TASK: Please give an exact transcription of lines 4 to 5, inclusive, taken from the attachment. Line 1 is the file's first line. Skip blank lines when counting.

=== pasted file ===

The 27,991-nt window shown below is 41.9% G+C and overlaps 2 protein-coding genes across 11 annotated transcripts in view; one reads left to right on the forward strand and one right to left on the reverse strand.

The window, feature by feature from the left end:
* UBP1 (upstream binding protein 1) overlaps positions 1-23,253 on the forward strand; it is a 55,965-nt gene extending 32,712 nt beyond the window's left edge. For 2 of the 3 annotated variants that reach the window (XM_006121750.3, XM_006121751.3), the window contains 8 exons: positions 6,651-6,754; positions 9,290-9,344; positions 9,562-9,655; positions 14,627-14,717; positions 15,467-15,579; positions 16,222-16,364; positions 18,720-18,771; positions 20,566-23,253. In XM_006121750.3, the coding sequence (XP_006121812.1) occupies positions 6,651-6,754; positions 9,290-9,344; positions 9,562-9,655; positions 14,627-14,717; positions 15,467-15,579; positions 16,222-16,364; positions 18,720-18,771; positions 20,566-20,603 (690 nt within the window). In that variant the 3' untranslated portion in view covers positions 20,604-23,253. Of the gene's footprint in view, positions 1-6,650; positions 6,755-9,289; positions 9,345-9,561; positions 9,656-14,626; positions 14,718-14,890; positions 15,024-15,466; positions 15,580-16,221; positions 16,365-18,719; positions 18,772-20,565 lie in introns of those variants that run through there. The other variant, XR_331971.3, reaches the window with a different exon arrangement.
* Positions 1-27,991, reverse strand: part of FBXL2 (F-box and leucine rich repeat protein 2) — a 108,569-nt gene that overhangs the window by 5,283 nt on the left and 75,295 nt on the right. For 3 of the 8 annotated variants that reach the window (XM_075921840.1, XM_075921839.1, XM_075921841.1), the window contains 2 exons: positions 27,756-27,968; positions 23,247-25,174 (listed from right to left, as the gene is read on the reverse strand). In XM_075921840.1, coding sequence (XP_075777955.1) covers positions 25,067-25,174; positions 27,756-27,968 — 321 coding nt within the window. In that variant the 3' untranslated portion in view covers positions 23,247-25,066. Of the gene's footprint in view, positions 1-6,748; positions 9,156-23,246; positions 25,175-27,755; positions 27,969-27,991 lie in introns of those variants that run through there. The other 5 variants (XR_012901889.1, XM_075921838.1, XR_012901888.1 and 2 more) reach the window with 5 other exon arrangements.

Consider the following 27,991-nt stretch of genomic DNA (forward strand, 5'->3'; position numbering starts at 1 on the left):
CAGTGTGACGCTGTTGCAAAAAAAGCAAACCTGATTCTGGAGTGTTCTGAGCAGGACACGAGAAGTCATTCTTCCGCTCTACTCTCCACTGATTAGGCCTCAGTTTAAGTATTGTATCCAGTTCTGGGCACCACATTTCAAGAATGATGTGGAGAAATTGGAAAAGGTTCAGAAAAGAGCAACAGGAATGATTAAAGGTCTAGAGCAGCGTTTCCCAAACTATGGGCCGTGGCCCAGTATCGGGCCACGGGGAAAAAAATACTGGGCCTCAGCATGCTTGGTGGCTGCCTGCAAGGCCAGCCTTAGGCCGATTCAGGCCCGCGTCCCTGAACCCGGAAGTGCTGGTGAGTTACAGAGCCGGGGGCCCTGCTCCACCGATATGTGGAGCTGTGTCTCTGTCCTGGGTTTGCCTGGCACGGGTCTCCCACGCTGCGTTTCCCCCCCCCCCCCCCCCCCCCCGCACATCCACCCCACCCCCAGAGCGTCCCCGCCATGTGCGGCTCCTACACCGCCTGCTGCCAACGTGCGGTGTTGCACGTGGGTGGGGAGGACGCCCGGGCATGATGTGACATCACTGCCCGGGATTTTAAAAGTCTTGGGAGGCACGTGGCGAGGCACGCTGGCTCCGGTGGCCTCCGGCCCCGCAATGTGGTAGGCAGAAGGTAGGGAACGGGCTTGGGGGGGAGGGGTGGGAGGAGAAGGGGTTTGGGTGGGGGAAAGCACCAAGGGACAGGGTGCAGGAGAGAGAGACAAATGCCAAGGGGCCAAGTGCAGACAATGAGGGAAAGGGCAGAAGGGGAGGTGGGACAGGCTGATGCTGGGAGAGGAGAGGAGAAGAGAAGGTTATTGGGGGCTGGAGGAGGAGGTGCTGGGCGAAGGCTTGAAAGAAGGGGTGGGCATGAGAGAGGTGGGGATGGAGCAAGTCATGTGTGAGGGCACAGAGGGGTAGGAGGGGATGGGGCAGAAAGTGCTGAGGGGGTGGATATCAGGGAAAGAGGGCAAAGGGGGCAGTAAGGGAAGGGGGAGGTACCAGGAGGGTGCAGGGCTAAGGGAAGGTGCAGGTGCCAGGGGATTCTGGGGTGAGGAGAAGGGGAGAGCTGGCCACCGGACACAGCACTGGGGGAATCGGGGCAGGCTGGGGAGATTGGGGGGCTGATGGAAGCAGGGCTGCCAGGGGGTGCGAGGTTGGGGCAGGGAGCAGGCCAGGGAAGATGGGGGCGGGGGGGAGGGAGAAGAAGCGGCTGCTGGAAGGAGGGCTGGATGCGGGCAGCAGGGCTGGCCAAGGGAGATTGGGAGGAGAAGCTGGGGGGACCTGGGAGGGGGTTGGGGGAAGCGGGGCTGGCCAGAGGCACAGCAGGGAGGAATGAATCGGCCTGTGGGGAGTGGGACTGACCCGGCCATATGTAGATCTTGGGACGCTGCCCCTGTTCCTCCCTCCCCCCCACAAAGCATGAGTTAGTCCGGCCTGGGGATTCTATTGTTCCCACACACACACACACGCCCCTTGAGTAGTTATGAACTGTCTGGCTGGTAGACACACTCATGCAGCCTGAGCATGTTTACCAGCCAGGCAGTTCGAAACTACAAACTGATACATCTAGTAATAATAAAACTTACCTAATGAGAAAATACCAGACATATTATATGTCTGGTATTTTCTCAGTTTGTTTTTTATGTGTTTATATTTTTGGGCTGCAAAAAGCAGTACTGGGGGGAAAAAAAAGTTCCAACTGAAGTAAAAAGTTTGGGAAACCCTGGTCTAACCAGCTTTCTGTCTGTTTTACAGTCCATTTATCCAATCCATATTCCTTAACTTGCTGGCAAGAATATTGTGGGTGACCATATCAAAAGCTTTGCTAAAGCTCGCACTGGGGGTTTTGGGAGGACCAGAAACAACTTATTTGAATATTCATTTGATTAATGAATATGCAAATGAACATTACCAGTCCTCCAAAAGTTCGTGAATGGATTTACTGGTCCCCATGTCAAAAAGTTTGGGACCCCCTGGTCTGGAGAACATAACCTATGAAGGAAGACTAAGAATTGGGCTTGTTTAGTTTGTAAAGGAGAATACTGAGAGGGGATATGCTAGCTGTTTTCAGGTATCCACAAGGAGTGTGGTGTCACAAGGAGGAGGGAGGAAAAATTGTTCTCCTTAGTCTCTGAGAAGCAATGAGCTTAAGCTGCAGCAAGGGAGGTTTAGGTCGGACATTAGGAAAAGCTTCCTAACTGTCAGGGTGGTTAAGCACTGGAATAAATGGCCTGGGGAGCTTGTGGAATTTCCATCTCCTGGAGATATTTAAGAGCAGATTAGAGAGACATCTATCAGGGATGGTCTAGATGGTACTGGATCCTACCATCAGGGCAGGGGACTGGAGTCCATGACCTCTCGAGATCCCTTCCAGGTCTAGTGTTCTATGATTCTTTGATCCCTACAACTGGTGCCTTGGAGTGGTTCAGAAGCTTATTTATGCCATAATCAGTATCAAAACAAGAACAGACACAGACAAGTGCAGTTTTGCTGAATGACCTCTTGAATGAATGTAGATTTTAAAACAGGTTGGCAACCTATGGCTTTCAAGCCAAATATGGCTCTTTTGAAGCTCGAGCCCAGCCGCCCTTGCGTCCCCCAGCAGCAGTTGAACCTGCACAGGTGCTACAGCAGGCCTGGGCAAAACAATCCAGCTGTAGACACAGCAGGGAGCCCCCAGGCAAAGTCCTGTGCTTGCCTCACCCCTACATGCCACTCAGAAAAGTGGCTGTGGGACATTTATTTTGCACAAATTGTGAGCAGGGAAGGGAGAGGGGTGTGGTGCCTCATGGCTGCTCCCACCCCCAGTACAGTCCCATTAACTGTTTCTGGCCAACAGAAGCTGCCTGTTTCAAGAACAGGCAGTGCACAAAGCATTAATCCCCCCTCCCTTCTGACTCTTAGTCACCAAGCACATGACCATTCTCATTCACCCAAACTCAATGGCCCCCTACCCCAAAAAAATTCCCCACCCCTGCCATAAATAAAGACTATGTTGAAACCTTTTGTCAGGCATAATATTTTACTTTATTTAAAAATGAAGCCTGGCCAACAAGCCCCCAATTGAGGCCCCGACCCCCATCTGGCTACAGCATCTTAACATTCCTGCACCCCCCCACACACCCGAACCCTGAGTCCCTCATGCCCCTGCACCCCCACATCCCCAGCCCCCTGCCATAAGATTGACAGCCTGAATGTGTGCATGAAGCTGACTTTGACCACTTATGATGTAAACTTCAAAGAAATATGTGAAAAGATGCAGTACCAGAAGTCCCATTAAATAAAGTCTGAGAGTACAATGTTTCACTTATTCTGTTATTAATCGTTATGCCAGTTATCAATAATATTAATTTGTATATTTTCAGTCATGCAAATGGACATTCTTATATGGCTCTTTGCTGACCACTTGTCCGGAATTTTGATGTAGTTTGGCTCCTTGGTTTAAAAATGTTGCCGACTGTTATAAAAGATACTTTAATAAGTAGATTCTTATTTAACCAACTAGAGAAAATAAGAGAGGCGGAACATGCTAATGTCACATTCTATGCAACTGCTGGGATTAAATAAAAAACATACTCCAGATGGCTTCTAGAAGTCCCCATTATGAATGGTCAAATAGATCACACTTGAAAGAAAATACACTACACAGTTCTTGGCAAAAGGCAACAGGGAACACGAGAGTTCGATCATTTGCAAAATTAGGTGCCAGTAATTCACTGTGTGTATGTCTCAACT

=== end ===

* Positions 1-27,991, reverse strand: part of FBXL2 (F-box and leucine rich repeat protein 2) — a 108,569-nt gene that overhangs the window by 5,283 nt on the left and 75,295 nt on the right. For 3 of the 8 annotated variants that reach the window (XM_075921840.1, XM_075921839.1, XM_075921841.1), the window contains 2 exons: positions 27,756-27,968; positions 23,247-25,174 (listed from right to left, as the gene is read on the reverse strand). In XM_075921840.1, coding sequence (XP_075777955.1) covers positions 25,067-25,174; positions 27,756-27,968 — 321 coding nt within the window. In that variant the 3' untranslated portion in view covers positions 23,247-25,066. Of the gene's footprint in view, positions 1-6,748; positions 9,156-23,246; positions 25,175-27,755; positions 27,969-27,991 lie in introns of those variants that run through there. The other 5 variants (XR_012901889.1, XM_075921838.1, XR_012901888.1 and 2 more) reach the window with 5 other exon arrangements.

Consider the following 27,991-nt stretch of genomic DNA (forward strand, 5'->3'; position numbering starts at 1 on the left):